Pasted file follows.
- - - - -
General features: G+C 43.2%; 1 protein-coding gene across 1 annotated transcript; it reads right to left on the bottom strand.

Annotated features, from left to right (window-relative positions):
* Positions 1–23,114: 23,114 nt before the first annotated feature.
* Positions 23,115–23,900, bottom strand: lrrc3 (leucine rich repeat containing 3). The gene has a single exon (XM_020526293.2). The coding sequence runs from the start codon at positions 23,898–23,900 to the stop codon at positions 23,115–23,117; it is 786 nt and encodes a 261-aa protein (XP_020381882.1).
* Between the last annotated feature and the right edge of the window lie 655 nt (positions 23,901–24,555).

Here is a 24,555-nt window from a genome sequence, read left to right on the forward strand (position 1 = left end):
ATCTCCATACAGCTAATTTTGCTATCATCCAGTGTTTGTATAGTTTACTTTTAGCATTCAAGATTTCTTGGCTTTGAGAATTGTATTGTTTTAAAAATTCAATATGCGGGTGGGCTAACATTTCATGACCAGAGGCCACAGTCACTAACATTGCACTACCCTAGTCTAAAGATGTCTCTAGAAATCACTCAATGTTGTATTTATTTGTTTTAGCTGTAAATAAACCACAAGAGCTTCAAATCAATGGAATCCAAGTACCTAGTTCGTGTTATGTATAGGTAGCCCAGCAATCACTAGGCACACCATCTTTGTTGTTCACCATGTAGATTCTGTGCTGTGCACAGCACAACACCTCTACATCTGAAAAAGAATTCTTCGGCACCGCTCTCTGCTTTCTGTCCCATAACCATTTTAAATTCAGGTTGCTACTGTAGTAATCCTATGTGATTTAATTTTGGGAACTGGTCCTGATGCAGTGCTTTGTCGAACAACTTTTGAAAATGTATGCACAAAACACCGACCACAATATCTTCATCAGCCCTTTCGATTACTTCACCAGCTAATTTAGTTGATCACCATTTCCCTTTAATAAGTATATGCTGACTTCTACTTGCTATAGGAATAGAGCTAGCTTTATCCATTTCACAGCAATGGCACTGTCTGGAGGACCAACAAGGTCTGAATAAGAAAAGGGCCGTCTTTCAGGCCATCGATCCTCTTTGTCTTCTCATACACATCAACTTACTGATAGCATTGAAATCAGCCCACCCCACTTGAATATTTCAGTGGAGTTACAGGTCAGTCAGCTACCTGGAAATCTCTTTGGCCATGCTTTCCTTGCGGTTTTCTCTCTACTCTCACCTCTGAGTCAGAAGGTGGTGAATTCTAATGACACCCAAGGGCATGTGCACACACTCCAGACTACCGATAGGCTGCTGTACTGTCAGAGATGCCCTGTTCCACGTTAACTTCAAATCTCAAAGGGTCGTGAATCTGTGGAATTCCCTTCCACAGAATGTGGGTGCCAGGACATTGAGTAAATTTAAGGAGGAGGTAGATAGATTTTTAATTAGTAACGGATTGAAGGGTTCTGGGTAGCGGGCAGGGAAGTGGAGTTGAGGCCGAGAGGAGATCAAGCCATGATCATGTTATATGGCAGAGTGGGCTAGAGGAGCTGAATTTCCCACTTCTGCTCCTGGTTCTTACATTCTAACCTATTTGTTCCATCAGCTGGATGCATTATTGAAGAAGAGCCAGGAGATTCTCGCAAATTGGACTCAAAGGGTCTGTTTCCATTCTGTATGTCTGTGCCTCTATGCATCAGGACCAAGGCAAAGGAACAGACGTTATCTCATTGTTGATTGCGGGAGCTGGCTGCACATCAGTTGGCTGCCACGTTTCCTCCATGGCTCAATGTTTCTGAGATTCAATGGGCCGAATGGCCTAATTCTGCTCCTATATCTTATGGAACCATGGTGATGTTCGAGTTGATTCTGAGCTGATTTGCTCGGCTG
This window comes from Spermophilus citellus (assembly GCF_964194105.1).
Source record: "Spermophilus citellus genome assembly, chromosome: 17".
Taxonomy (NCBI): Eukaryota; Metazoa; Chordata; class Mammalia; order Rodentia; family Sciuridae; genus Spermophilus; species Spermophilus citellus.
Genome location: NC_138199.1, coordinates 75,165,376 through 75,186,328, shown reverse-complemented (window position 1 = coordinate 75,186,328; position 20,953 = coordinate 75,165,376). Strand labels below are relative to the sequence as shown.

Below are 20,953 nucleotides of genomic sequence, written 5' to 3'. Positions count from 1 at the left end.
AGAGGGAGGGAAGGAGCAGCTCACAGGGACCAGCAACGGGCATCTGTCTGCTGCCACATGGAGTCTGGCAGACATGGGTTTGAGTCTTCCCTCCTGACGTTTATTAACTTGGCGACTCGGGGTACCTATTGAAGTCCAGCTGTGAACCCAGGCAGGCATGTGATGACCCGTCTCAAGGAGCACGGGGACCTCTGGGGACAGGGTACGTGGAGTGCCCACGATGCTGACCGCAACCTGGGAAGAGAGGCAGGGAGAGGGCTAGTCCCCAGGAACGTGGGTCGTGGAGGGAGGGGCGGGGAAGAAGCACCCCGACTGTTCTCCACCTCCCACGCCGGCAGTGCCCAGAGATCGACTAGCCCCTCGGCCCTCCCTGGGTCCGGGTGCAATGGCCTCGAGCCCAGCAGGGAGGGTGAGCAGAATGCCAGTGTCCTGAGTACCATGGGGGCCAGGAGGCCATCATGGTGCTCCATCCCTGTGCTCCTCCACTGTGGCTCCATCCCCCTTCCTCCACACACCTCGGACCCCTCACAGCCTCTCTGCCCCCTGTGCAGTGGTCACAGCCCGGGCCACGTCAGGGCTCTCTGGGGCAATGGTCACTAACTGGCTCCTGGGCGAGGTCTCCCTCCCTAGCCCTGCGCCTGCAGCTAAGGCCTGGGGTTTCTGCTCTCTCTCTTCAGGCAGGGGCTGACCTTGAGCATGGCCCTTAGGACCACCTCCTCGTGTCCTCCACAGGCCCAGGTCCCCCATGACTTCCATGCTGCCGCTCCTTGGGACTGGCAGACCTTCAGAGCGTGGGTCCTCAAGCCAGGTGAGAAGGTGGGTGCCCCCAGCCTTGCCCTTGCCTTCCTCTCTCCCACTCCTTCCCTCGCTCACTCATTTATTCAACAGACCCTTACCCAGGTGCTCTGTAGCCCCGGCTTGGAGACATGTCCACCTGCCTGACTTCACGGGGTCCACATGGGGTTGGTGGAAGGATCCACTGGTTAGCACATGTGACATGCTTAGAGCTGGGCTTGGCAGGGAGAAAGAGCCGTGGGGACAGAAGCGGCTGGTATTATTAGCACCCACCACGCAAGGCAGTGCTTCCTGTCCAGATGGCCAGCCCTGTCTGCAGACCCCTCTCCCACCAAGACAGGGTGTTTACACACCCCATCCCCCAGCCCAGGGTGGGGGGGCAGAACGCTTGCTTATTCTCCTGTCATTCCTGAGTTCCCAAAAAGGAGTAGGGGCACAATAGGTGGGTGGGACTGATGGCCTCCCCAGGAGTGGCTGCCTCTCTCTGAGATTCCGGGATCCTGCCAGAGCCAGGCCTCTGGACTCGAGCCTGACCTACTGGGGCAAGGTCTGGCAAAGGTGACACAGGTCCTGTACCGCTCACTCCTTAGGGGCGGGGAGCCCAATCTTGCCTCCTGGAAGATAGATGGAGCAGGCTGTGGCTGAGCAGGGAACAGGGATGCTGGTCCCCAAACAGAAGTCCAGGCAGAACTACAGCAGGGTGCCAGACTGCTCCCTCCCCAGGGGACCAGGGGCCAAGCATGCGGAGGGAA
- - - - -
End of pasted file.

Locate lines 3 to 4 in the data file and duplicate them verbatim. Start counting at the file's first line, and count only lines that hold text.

* Positions 1–23,114: 23,114 nt before the first annotated feature.
* Positions 23,115–23,900, bottom strand: lrrc3 (leucine rich repeat containing 3). The gene has a single exon (XM_020526293.2). The coding sequence runs from the start codon at positions 23,898–23,900 to the stop codon at positions 23,115–23,117; it is 786 nt and encodes a 261-aa protein (XP_020381882.1).